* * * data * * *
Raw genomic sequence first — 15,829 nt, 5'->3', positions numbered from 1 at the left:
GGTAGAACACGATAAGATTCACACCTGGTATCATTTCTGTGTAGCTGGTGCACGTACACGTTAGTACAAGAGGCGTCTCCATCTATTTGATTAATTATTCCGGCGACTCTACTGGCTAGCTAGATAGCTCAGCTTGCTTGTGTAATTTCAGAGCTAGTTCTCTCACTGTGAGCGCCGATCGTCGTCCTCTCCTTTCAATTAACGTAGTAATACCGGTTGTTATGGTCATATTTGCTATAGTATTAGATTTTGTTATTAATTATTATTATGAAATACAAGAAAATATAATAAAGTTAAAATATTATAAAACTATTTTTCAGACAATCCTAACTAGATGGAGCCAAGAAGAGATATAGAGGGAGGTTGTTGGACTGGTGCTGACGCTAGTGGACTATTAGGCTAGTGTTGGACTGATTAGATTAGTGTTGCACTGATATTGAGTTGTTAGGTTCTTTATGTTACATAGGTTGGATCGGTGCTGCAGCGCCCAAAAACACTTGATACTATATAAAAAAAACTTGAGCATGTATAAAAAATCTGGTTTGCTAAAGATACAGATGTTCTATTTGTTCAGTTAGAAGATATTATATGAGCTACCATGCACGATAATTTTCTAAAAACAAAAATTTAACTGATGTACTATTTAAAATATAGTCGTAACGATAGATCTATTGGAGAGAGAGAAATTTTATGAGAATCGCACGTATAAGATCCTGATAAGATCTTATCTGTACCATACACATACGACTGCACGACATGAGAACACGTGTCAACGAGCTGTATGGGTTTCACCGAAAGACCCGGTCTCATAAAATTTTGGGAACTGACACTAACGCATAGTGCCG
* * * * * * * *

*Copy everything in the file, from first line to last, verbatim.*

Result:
Raw genomic sequence first — 15,829 nt, 5'->3', positions numbered from 1 at the left:
GGTAGAACACGATAAGATTCACACCTGGTATCATTTCTGTGTAGCTGGTGCACGTACACGTTAGTACAAGAGGCGTCTCCATCTATTTGATTAATTATTCCGGCGACTCTACTGGCTAGCTAGATAGCTCAGCTTGCTTGTGTAATTTCAGAGCTAGTTCTCTCACTGTGAGCGCCGATCGTCGTCCTCTCCTTTCAATTAACGTAGTAATACCGGTTGTTATGGTCATATTTGCTATAGTATTAGATTTTGTTATTAATTATTATTATGAAATACAAGAAAATATAATAAAGTTAAAATATTATAAAACTATTTTTCAGACAATCCTAACTAGATGGAGCCAAGAAGAGATATAGAGGGAGGTTGTTGGACTGGTGCTGACGCTAGTGGACTATTAGGCTAGTGTTGGACTGATTAGATTAGTGTTGCACTGATATTGAGTTGTTAGGTTCTTTATGTTACATAGGTTGGATCGGTGCTGCAGCGCCCAAAAACACTTGATACTATATAAAAAAAACTTGAGCATGTATAAAAAATCTGGTTTGCTAAAGATACAGATGTTCTATTTGTTCAGTTAGAAGATATTATATGAGCTACCATGCACGATAATTTTCTAAAAACAAAAATTTAACTGATGTACTATTTAAAATATAGTCGTAACGATAGATCTATTGGAGAGAGAGAAATTTTATGAGAATCGCACGTATAAGATCCTGATAAGATCTTATCTGTACCATACACATACGACTGCACGACATGAGAACACGTGTCAACGAGCTGTATGGGTTTCACCGAAAGACCCGGTCTCATAAAATTTTGGGAACTGACACTAACGCATAGTGCCG